On a practical level, Meyer argues that in the hierarchical societies in East Asia, you’ll want to pay respect to people higher up in the hierarchy. Address emails to people at the right level; in meetings, you should greet the seniors first, etc. But leaders in the more Confucian countries are also expected to protect and care for those under them. So even in highly hierarchical societies, there is still a give-and-take that creates a balance.
5. Deciding: who decides
Dimension number five is about decision-making. Who within the organisation actually makes the final call?
Meyer argues that the hierarchy doesn’t always explain who makes the decision. In some countries, such as Germany, organisations tend to be hierarchical, with great respect paid to those higher up. But decisions are still made in consensus.
But usually, there is a correlation between how hierarchical an organisation is and whether the person at the top makes the final decisions. America is famously top-down, with leaders deciding on strategy alone. Meyer thinks that such a setup helps organisations make decisions fast. But she also thinks that it puts pressure on the leader to have the relevant skills necessary to deal with all the problems that land on his or her desk.
The other option is consensus decisions, which sounds great in practice but also introduces inertia. It might be hard to convince an entire group to go off the beaten path. Though on the positive side, once a decision has been made, implementation might be easier since each team member will most likely already have bought into the strategy. They’ll be more enthusiastic, knowing that their voice has been heard.
Japan is unique in the way that decisions are made. In the so-called “ringi system” of decision-making, consensus is formed at each level of the hierarchy. And once that consensus decision has been made, the question is pushed up to the next level. Meyer believes that this system is time-consuming and introduces accountability issues, with little incentive to stand out and challenge the consensus.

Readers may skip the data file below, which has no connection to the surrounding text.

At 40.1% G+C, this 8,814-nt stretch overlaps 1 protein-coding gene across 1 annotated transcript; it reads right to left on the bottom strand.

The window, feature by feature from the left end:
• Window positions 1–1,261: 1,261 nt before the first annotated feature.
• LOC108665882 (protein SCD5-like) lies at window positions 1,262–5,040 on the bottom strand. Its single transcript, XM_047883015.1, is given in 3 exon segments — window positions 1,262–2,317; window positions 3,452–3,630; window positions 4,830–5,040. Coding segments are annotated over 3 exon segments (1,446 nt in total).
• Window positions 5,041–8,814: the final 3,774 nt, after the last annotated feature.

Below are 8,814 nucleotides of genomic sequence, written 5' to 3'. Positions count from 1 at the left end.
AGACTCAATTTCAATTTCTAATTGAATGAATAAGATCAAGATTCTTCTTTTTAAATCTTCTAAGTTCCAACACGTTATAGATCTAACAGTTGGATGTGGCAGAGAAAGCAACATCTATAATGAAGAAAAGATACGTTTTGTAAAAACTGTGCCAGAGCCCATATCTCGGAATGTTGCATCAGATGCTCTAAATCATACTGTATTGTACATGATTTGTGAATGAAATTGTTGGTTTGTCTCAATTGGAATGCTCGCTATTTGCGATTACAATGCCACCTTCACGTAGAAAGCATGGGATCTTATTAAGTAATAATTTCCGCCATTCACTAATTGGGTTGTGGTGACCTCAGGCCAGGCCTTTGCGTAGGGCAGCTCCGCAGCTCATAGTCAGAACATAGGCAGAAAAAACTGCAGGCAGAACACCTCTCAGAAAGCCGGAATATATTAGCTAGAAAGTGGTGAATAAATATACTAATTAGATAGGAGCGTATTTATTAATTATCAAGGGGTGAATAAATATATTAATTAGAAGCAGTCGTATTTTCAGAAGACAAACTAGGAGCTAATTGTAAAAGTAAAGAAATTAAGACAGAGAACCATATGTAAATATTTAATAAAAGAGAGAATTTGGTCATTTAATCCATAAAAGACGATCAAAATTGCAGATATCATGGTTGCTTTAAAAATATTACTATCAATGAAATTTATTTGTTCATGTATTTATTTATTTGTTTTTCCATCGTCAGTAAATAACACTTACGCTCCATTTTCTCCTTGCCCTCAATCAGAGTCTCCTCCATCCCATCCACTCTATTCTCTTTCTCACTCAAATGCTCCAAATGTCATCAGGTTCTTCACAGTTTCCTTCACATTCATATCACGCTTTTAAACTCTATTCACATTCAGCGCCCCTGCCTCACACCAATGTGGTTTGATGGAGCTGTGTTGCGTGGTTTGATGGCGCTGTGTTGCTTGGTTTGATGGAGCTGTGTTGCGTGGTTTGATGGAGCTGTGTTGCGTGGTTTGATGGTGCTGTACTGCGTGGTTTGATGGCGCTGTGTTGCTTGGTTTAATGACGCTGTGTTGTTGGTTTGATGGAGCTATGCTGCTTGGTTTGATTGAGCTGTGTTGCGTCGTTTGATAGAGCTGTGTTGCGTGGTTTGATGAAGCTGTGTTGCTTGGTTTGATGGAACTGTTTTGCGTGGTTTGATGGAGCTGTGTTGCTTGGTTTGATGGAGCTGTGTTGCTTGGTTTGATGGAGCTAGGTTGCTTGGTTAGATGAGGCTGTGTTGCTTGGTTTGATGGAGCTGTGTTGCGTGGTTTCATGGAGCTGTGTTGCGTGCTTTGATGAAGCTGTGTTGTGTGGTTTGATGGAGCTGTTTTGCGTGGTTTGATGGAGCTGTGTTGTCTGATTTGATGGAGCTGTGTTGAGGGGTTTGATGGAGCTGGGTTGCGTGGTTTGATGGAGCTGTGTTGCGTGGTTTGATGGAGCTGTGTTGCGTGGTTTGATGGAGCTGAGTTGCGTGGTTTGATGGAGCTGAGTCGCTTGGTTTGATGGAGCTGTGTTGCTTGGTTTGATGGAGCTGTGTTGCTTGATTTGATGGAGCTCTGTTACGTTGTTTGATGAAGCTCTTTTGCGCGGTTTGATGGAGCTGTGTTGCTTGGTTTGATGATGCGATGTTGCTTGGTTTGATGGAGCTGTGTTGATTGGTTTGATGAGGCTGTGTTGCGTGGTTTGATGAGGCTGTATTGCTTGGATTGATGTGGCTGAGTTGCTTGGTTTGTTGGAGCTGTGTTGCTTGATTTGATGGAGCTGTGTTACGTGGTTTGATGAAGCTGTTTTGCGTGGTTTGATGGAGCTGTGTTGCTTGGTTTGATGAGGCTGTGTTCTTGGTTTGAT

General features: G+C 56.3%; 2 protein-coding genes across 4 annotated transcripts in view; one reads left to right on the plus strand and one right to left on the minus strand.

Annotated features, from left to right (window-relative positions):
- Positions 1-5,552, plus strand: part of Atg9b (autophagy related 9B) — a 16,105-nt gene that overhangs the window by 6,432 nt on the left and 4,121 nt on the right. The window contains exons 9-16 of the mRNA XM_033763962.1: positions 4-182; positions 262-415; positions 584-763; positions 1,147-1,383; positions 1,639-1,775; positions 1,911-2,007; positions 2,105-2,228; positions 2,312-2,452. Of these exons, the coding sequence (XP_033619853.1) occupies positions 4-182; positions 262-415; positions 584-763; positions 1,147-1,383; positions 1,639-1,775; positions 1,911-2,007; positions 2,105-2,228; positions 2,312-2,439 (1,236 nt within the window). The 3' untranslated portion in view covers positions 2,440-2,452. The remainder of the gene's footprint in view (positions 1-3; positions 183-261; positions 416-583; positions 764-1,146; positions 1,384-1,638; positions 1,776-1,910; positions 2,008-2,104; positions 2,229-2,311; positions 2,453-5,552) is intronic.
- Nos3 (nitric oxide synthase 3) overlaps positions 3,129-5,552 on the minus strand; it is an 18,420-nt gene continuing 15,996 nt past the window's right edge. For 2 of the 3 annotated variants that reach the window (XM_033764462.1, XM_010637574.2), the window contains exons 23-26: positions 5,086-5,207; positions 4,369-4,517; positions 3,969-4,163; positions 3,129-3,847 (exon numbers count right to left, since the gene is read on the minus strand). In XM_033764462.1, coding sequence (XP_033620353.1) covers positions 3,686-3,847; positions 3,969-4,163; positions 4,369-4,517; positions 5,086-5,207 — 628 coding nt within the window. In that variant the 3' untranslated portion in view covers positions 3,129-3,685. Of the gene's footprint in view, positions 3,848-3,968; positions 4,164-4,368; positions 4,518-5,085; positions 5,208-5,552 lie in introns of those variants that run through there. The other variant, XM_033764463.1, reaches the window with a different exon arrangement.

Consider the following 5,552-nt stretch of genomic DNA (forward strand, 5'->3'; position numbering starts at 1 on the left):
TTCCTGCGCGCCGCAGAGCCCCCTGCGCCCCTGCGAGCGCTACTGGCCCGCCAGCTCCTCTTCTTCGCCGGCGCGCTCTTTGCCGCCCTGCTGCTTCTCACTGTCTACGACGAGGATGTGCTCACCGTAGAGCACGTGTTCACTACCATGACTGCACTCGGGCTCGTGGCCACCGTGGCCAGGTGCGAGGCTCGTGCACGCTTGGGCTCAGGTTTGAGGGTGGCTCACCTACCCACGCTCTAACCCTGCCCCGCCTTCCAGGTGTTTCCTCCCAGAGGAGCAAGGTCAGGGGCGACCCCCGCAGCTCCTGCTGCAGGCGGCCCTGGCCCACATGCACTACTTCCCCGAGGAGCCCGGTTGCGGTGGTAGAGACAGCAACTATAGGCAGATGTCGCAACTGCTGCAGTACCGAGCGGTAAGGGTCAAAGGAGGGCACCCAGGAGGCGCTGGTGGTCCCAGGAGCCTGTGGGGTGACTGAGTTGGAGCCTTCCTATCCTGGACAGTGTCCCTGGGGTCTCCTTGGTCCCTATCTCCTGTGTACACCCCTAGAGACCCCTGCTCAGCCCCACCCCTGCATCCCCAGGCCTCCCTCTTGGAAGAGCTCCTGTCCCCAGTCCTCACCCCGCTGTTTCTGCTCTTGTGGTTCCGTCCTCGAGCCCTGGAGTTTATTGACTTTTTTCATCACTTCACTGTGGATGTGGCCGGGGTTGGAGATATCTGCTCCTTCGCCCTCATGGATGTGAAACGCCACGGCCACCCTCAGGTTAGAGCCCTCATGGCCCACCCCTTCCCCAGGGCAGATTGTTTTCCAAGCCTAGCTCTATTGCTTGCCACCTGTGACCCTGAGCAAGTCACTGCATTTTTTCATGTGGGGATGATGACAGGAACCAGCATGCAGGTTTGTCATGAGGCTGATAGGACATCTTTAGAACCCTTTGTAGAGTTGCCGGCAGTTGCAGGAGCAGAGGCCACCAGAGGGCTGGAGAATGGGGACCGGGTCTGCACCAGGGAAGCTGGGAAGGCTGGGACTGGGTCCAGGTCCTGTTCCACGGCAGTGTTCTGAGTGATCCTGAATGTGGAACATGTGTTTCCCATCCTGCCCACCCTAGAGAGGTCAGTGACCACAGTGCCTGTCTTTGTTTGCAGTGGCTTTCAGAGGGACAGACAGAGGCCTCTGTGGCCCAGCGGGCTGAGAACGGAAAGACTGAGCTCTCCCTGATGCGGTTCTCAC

6. Trusting: the need for relationships
As anyone who has worked in emerging markets can attest, relationships matter greatly in business.
In many developing countries such as Brazil, trust is built up through relationships. Once the relationship is built, loyalty and openness come with it. And only then can deals start to take place.
Business in East Asia is often conducted the same way. Much attention is paid to relationships or “guanxi” in China, with no clear demarcation line between personal and business relationships. You’ll need a relationship for any favour to take place.
On the other side of the spectrum, you find countries such as the US, UK and Australia whose cultures can be said to be task-based. There’s a long tradition of separating the practical and emotional. You do the task assigned to you — no questions asked. It might even be seen as unprofessional to mix relationships with business.
Meyer argues that this dichotomy comes from the strength of countries’ legal systems. In countries with a strong rule of law, there is less need for trust in business relationships. You’ll know that the legal system will uphold your rights. Not so in most emerging markets, where your relationship is basically your contract. Ultimately, your network is all you can count on.